The saying “Rome wasn’t built in a day” have a much stronger meaning after visiting in August 2014. The sight of the city, the buildings and the incredible decorations and carvings are just outstanding. No wonder why this city is on top of many people’s travel list.
Before i bought the Fujifilm X-T1, I always brought my heavy DSLR with a bunch of lenses when traveling. But for this trip i choose to bring only my Fujifilm X-T1 with 3 prime lenses. The Fujinon XF14mm F2.8 R, Fujinon XF23mm F1.4 R and the Fujinon XF56mmF1.2 R. These lenses have a full frame equivalent focal length of 21, 35 and 85 mm.
I was still in doubt how I would cope without any zoom lens. My D800 with the 24-70 2.8 have been my workhorse combo on trips before (E.G New York) But aside from a couple of occasions changing back and forth betwheen lenses, my 23mm f.1,4 was the most used lens. The 35mm equivalent focal length is so versatile. In the following, I’ll try to give some tips and experiences from my trip. I have also attached the shooting data (Exif) to all the shots. All shots have been edited in Lightroom and Photoshop. If you haven’t read my mini-review of the X-T1 yet, you can check it out here: https://kjetilkvienmadsen.wordpress.com/2014/04/12/fujifilm-xt-1-back-to-basics/.
Remember that you can click on the pictures to watch them in higher resolution!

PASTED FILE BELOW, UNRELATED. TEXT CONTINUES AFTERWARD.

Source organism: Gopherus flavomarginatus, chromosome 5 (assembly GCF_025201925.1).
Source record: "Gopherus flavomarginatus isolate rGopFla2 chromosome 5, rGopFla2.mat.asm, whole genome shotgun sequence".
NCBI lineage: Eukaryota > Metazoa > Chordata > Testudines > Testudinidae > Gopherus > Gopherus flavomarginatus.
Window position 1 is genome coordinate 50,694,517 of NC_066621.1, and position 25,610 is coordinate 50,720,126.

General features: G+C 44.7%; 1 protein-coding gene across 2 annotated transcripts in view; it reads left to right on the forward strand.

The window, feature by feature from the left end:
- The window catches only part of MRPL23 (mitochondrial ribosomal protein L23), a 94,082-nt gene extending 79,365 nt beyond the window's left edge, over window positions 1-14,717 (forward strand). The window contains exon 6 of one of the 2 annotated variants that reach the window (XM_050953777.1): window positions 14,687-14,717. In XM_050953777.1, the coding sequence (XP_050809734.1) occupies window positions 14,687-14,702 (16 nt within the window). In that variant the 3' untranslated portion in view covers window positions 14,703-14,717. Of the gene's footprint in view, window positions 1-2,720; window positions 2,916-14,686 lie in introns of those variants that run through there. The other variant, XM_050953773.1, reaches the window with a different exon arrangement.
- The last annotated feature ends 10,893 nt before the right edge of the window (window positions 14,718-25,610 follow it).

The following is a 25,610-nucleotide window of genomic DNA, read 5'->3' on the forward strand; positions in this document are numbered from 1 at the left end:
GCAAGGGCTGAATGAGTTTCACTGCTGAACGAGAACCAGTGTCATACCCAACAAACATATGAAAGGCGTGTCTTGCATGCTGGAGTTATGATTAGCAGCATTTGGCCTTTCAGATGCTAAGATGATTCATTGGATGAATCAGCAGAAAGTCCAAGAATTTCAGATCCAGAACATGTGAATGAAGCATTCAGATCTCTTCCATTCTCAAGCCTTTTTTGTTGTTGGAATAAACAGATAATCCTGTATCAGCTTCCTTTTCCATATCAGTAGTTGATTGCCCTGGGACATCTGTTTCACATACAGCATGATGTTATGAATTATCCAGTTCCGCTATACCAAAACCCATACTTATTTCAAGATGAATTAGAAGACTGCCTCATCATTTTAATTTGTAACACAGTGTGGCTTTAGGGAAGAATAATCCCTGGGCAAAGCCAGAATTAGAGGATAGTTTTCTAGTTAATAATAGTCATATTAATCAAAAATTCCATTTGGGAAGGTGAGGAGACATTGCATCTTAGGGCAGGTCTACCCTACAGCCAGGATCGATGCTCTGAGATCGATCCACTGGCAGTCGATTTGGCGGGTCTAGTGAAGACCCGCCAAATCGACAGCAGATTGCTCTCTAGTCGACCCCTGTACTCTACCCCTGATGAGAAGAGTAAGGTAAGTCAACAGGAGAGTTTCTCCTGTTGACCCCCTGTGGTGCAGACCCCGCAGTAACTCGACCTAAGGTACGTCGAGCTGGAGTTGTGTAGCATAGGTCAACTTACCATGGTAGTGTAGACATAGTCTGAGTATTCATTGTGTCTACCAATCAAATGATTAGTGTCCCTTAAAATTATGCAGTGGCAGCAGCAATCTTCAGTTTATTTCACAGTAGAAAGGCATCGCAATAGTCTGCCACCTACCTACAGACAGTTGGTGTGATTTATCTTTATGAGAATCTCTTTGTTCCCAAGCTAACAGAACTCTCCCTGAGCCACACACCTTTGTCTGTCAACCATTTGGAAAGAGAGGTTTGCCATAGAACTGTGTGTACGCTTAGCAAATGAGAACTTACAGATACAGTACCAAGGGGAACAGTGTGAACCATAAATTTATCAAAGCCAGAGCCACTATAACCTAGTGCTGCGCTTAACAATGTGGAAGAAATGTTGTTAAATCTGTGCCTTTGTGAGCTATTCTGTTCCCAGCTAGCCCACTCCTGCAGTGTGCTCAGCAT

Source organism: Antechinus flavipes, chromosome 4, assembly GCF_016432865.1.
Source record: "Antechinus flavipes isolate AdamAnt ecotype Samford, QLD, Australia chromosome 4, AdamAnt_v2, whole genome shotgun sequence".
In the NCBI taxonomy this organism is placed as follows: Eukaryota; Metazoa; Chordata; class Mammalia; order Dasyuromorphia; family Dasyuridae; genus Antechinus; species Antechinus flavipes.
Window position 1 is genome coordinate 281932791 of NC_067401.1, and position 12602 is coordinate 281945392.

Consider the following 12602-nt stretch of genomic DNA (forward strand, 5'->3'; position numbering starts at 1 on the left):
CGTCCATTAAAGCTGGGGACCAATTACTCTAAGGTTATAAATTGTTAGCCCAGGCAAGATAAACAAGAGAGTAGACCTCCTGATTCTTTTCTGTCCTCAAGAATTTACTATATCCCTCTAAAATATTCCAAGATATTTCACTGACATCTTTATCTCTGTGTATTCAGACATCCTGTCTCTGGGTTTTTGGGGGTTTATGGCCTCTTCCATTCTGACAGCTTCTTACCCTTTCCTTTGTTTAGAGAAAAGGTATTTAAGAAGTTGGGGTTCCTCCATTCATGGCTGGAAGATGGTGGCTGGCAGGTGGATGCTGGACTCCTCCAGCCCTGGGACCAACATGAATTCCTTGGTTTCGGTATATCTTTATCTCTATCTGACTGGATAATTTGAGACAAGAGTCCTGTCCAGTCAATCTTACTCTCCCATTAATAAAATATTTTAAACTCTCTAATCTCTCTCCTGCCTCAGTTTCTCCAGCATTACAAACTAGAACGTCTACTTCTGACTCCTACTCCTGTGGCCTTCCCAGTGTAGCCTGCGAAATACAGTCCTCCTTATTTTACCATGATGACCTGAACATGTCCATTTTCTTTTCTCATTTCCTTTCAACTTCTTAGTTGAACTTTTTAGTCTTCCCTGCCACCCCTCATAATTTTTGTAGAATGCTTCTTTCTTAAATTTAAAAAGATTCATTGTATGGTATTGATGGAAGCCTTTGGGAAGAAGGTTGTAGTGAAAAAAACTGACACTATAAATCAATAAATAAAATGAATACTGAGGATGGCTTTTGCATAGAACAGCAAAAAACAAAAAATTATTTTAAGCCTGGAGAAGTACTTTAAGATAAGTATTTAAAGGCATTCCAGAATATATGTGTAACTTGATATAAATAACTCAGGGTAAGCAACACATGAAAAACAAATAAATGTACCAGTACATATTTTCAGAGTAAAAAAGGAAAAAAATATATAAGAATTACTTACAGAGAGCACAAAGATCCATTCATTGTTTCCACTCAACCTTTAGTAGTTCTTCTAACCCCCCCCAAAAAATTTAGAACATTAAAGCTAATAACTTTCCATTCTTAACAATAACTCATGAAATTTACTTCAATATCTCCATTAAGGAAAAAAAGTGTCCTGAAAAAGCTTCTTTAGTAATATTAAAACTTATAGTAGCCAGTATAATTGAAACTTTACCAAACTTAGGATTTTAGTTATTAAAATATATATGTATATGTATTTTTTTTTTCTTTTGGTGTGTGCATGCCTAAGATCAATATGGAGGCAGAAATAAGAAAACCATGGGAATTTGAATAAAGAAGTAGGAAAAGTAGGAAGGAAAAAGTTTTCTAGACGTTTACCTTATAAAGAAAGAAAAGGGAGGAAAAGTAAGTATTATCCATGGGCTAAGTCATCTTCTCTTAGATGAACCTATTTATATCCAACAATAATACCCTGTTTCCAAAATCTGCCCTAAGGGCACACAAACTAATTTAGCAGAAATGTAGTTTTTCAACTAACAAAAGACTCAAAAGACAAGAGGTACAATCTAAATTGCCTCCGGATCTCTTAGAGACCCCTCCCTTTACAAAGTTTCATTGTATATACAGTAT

The city of Rome has so many sights what are worth seeing. But don’t forget to step inside if you see a random church on the street. Like this church on Via Del Corso. The outside looks fairly modest from the outside, but inside it’s size and decorations is breathtaking.
We stayed at the Trevi Collection Hotel (Via Gregoriana 56), and I can highly recommend it. Located one block away from the Spanish steps, you have a great starting point seeing the city. Even great for a short pit stop at the Hotel during the day. As I stayed in August it was pretty hot. If you can come another time of the year, I recommend it. If there is no wind, 30C° and above is hot when you are not at the beach. The locals also have holydays in August, so be aware that some of the smaller local shops is closed.
Unfortunately the fountain by the Spanish steps (Above) was under restoration. This picture is taken from the Spanish steps, looking down Via Condotti. The Via Condotti is where the high end (Read expensive) shops are located.
Here is a shot from Via Condotti, looking up to the Spanish Steps.
Other streets where shopping is in the focus is, Via Frattina, Via del Corso, Via Nazionale and on the other side of Tiber River (The big river running thru Rome, Called Tevere in Italian) is Via Cola di Rienzo. This street runs all the way up to the Vatican state.
At the Vatican, i skipped entering Saint Peter Church. The lines was running all the way from the front door and in a half circle around the St. Peter’s Square. You can off course pay up and go with a guided tour, and then you can enter without waiting in the long line.
But I went to the Vatican museum instead. I had online tickets bought ahead of going to Rome. And I’m glad i did. The line was ”miles long”. But with an online ticket, you have your own line, and I was inside in no more than 2 minutes 🙂
The Vatican museum consists of to many things to list. But it contains an immense collection built up by the Roman Catholic Church. There are 54 galleries, and you also go thru the Sistine Chapel when taking the recommended route. The Sistine Chapel has its ceiling decorated by Michelangelo. I have no photos from it unfortunately, because it’s the only place where it’s not allowed to take photos. Remember to cover your knees and shoulders, or you won’t be allowed in the Sistine Chapel.